11.     At the July 2019 business meeting the local board prioritised improvements to playgrounds at the following parks:

·        Kohuora Park - Station Road

·        Ōtara Town Centre

·        Aorere Park.

 

12.     To support the delivery of the Community Facilities 2021/2022 work programme and to make improvements to the play network in the short-term the local board provided support at an October 2021 workshop for the development of a service assessment to inform play outcomes for the following parks based on the findings of the adopted Play Network Gap Analysis:

·        Aorere Park

·        Kohuora Park - Station Road

·        Ngāti Ōtara Park

·        Pearl Baker Reserve

·        Pā o Tahi / Hillside Park

·        Othello Park.

13.     The board also supported the recommendation to defer the preparation of a service assessment until FY2023/2024 for Ōtara Town Centre playground. The Community Parks led service assessment will help inform the potential redevelopment of the playspace at an improved location within Ōtara Town Centre to realise benefits that include greater visitor safety and broader play appeal and provision. The Community Facilities work programme indicates the playground is identified for renewal in FY2026/2027.

Tātaritanga me ngā tohutohu

Analysis and advice

14.     At an October 2021 workshop the local board supported the scope of a service assessment, prepared in consultation with mana whenua and the local community to help guide the renewal of the priority playspaces.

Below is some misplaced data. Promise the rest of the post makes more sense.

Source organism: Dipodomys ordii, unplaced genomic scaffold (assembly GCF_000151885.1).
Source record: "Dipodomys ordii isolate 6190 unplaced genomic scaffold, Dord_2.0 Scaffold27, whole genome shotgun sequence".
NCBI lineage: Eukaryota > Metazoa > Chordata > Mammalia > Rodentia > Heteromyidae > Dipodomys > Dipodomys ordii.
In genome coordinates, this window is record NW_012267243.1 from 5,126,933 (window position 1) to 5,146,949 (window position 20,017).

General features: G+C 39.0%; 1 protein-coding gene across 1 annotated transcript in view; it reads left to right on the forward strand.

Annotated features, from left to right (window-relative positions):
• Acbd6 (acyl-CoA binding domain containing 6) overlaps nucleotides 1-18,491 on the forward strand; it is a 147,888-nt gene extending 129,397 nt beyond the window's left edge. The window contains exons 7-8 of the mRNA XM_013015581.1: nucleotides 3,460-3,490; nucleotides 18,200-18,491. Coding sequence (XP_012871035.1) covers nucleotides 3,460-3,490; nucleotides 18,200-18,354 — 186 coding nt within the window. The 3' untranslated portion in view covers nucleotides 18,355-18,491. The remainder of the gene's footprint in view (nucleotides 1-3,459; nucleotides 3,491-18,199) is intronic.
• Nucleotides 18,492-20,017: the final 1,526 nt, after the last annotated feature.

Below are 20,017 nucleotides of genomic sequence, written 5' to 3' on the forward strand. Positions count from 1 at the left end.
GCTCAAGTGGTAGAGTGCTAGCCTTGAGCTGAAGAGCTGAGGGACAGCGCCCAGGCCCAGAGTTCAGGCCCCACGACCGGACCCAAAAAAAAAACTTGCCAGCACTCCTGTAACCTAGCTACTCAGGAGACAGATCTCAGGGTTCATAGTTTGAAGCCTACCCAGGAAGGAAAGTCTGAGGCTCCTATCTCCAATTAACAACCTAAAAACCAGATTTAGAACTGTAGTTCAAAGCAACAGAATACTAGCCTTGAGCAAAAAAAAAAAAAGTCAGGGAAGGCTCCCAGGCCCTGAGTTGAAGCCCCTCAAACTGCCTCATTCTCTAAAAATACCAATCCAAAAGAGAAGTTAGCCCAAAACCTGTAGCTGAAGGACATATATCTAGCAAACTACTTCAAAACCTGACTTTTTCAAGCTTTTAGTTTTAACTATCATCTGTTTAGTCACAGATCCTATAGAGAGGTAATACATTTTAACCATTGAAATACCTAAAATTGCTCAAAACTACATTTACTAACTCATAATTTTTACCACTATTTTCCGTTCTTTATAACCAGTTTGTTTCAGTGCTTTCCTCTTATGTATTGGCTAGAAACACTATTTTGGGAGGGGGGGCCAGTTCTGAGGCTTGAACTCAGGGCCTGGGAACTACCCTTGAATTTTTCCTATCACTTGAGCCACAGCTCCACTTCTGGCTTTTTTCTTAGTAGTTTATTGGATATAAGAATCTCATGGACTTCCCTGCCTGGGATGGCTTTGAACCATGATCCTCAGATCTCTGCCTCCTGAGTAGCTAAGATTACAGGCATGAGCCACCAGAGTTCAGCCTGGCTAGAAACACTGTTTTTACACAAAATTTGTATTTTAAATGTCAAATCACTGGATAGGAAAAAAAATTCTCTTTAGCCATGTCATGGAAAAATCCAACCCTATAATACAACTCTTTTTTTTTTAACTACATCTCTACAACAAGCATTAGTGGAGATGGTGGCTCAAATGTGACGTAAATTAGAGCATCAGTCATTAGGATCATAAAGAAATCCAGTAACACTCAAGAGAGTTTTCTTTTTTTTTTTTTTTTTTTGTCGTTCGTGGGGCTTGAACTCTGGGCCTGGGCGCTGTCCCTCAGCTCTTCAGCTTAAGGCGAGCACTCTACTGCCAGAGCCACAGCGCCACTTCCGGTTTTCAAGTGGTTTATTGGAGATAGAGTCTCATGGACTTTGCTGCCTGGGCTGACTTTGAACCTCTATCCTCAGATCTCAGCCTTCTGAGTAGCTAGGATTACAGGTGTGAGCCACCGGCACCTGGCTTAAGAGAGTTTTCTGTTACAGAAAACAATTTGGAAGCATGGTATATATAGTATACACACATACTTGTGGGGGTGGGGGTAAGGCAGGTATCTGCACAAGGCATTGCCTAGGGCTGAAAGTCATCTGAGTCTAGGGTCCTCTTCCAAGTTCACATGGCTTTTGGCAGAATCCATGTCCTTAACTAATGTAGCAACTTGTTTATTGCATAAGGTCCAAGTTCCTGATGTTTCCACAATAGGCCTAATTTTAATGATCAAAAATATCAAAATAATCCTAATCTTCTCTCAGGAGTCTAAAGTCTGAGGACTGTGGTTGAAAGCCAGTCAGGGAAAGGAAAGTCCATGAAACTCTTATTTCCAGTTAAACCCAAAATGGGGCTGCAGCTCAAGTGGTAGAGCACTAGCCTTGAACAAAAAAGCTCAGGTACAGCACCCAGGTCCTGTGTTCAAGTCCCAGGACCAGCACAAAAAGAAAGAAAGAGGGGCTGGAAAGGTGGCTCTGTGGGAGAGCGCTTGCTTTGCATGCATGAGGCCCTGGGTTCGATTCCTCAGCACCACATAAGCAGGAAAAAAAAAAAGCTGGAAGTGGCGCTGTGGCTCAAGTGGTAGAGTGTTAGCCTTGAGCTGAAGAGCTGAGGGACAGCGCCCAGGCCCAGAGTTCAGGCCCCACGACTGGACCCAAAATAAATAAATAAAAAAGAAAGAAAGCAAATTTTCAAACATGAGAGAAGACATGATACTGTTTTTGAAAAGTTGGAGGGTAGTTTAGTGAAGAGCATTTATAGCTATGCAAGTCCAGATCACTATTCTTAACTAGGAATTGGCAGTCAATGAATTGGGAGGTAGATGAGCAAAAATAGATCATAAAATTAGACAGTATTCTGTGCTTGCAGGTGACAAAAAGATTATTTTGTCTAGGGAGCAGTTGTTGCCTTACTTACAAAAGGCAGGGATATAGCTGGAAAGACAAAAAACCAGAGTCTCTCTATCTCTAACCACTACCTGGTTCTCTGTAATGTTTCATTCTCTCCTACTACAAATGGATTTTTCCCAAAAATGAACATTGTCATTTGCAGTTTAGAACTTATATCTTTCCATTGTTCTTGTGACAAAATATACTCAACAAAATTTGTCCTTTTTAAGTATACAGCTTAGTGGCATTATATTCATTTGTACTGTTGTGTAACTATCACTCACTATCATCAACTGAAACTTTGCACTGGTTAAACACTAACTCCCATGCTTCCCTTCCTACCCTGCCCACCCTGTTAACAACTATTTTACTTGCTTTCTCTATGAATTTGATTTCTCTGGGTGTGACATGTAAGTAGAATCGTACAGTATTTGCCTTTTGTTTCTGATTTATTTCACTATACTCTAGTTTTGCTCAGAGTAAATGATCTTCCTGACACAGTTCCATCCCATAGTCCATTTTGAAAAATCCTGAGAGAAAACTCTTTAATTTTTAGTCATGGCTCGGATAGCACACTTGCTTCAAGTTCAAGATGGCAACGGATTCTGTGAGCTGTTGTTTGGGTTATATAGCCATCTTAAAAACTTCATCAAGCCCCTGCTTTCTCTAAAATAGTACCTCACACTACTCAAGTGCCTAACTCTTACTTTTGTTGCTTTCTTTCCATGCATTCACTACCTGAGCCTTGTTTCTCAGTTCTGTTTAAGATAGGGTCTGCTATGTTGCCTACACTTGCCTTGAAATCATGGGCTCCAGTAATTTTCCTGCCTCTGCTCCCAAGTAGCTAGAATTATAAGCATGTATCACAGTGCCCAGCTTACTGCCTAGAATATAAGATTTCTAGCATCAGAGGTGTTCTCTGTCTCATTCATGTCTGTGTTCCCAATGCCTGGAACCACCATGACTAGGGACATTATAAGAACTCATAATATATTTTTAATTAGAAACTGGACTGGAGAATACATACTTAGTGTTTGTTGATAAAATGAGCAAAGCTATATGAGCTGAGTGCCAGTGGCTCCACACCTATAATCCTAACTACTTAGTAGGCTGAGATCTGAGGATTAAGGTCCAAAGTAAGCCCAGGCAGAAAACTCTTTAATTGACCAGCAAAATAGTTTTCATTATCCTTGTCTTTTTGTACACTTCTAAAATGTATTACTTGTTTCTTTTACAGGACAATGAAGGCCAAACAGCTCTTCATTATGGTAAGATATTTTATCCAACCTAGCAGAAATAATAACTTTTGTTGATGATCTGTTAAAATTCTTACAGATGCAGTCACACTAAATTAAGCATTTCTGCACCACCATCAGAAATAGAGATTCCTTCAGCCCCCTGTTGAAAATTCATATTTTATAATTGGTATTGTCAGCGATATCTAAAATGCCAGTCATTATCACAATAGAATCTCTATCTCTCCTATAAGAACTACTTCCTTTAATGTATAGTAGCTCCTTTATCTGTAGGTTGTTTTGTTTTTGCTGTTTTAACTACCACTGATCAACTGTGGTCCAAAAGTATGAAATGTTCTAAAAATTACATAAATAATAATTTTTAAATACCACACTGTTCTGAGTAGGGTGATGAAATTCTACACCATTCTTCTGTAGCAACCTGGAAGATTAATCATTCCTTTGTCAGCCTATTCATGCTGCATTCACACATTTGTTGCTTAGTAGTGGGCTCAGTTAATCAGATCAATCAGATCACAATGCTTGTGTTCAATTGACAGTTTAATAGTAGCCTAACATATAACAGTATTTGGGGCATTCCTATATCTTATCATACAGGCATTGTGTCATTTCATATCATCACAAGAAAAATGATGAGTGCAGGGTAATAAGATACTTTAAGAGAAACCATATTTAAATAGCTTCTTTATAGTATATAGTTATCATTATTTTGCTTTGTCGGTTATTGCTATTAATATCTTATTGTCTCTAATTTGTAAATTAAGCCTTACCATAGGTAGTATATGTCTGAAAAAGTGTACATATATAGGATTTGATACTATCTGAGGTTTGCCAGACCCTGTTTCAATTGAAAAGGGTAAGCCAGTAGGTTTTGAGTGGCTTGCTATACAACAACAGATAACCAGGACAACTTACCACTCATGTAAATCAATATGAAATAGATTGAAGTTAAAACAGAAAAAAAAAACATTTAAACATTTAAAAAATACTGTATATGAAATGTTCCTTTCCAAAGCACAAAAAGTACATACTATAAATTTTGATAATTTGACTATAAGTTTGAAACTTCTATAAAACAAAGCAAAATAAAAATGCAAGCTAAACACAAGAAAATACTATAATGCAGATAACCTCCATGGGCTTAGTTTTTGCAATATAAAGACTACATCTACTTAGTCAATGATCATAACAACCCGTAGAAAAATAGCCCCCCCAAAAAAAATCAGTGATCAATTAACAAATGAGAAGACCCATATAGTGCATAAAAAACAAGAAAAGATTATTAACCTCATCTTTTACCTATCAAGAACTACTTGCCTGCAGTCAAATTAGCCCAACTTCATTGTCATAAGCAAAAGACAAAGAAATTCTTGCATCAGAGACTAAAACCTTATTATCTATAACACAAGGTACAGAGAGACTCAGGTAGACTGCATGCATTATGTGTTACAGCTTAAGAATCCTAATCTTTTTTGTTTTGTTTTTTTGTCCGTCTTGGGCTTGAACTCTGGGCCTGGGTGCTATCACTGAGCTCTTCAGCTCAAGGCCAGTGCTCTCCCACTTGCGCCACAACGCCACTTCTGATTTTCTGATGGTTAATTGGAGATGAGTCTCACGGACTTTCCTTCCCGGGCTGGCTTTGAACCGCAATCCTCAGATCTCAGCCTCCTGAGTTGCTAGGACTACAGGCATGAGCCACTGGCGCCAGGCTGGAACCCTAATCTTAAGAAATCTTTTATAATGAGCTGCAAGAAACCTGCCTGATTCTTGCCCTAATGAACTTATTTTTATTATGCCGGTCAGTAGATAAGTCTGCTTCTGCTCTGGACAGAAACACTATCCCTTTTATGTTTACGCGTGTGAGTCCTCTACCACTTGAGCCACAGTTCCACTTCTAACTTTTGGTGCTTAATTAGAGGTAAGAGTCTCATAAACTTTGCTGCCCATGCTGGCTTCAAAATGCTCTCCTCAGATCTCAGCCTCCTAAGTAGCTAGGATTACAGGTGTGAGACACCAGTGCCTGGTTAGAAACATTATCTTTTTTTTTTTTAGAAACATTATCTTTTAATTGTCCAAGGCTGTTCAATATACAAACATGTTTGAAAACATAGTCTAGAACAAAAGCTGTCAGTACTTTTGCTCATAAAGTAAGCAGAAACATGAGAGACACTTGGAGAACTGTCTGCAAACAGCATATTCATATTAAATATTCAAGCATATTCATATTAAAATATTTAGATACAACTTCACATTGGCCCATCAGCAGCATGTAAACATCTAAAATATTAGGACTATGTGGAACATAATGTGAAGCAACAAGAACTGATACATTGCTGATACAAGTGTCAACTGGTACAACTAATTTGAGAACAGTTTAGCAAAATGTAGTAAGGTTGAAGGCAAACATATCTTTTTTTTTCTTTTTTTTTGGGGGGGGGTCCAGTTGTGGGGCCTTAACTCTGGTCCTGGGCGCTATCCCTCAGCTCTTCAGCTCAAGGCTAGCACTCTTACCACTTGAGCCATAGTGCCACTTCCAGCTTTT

15.     The service assessment was informed by the findings of the adopted Play Network Gap Analysis which identified outcomes for each playspace shown in Table 1.

16.     Community Facilities progressed the project for Pā o Tahi / Hillside Park and Othello Park playgrounds outside of the service assessment process with the projects currently in the design phase.

Consultation and engagement process

17.     The following consultation and engagement process was applied to gain mana whenua and the community’s feedback on the play service outcomes: 

·   November/December 2021 – Round one mana whenua engagement through Parks, Sports & Recreation Mana Whenua Forum and included additional individual sessions with Te Ākitai Waiohua.

·   February/March 2022 - Community Consultation through Have Your Say resulting in over 100 responses.

·   March 2022 – Round two mana whenua engagement to provide oversight of the results of the community and stakeholder consultation and finalise feedback.

Summary of consultation and engagement results

18.     The Play Network Gap Analysis outcomes were used to engage mana whenua and the community who provided strong support for the recommendations.